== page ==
Issue Background

Dental Licensure Examinations

Quick Facts:

The live patient exam places an excessive logistical and financial burden on applicants, and can inadvertently provide improper care for patients.

Studies have shown the live patient exam to be an inaccurate assessment of an applicant’s skills, especially when compared to alternative methods. It is for this reason that almost all other  medical professions have removed the live patient exam as a pre-requisite to licensure.

The live patient exam falls short of providing a quality assessment of an applicant’s education and training for 3 key reasons: it is too focused on a limited set of procedures that do not accurately reflect the multifaceted requirements and responsibilities demanded of dentists in practice today; it inadvertently discourages comprehensive care of the patient and can actually encourage improper care; and the process of obtaining a patient to sit for the exam is unduly burdensome on applicants. H. 2058 would eliminate the problematic live patient component of dental licensure exams, while allowing the Board of Registration flexibility to adopt examination models that meet these standards.

Any examination designed to assess a health professional’s suitability for practicing medicine should be rigorous and thorough. The rigor and intensity of effort should not, though, extend to the process of simply being able to take that exam. The task of finding and vetting patients who will qualify to sit for an applicant’s live exam is exceptionally time-consuming, expensive, and difficult to accomplish. Even if an applicant does find three potential patients who present with characteristics that fit the required procedures to be performed, the applicant is completely beholden to them in order to pass his or her examination. They must pay for the patient’s travel and lodging expenses, and still have no guarantee that they will appear on the examination day. Knowing the implications for applicants (i.e. failure of the exam) if their patient does not show up, extortion by patients as part of their agreement to show up on exam day is not unheard of. Patients who show up, but are found unqualified by the examiner, cause an automatic failing grade for the applicant. This system sets applicants back months and loses them hundreds of dollars in exam fees with no recourse.

The current exam model is also an inadequate evaluation of the skills demanded of dentists in everyday clinical practice. Consisting of a narrow set of technical procedures, the requirements ignore the complex considerations that a dentist must be able to utilize in the course of diagnosing and treating patients in real life practice. Several studies looking at the relationship between performances in dental school compared to results of live patient exams found little or no significant relationship between the two. This is one reason why other medical specialties have eliminated the live patient exam as a part of the licensure process. In fact, dentistry is the only medical profession which still requires a live patient component as a condition of licensure.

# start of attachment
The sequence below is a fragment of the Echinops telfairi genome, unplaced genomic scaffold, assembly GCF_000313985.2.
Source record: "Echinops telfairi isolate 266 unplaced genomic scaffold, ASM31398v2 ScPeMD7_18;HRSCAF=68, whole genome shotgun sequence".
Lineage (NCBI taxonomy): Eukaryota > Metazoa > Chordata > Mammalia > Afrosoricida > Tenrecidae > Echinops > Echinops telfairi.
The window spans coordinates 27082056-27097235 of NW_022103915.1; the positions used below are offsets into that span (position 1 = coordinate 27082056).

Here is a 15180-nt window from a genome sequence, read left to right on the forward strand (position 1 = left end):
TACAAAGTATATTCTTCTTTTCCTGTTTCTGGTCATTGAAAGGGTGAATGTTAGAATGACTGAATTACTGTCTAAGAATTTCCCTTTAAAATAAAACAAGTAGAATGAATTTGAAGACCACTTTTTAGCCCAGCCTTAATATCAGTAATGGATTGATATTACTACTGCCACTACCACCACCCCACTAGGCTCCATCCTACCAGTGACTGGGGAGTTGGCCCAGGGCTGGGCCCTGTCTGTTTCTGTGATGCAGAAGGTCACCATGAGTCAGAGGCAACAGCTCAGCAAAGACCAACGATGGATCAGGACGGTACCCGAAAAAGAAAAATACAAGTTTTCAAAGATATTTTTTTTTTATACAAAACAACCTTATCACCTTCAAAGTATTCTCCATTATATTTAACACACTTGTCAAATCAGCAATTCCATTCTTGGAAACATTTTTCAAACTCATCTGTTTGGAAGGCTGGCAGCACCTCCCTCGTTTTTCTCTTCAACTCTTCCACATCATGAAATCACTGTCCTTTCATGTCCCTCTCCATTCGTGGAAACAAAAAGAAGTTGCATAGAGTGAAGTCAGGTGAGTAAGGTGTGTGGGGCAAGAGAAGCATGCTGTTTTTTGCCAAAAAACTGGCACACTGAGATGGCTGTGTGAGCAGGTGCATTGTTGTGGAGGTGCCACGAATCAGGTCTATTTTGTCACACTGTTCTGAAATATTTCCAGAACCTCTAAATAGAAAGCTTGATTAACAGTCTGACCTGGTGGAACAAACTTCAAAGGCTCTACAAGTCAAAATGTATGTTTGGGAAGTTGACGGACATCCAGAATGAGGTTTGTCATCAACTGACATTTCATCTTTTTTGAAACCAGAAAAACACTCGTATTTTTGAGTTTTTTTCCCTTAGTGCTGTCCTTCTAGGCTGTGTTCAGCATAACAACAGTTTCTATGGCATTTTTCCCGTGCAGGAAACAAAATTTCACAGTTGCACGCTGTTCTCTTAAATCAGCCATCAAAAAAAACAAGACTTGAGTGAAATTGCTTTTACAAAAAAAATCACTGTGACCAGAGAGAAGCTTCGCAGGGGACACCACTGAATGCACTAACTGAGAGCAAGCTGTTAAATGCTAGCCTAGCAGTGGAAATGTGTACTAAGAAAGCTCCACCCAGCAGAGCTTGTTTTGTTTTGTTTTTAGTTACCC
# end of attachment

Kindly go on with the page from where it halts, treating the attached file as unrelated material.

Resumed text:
The live patient exam contradicts the duty to provide quality and timely care to the patient laid out in section 3 of the American Dental Association’s (ADA) Principles of Ethics and Code of Professional Conduct. Applicants often must find patients months in advance of their test date, purposely delaying care so that they will have a patient who presents with the qualifying oral health issues. Once in the exam, applicants may need to perform medical procedures (e.g. radiographs) which are unnecessary and potentially harmful while ignoring other pressing issues that require treatment, solely for the purpose of completing the exam requirements. Likewise, when a radiograph shows a multitude of health issues for the patient the only treatment that is conferred is that which falls under the requirements of the exam, leaving other potentially serious health issues untreated. A model that uses live patients, and in such a way that their health is a secondary concern behind evaluating the applicant, sets a poor example for would-be dentists and contradicts the responsibilities they will have to adhere to as licensed dentists.

The live patient clinical exam for licensure of dentists is a poor metric of an applicant’s skills, fails to provide adequate, quality medical care for the patient, and contradicts the obligations that a medical professional is supposed to observe towards their patients. It is no wonder that the American Dental Association passed a resolution over a decade ago pushing for the elimination of the live patient exam, an initiative that several states have already adopted. With more recent exam formats available that have proven to be better metrics of applicants’ aptitude, a review of current licensing exam practices is long overdue. 

Conclusion:

The Massachusetts Dental Society respectfully urges the legislature to pass H. 2058, An Act Relative to Dentistry Licensure Examinations, allowing the Board of Registration in Dentistry greater latitude in how it evaluates applicants for dental licensure.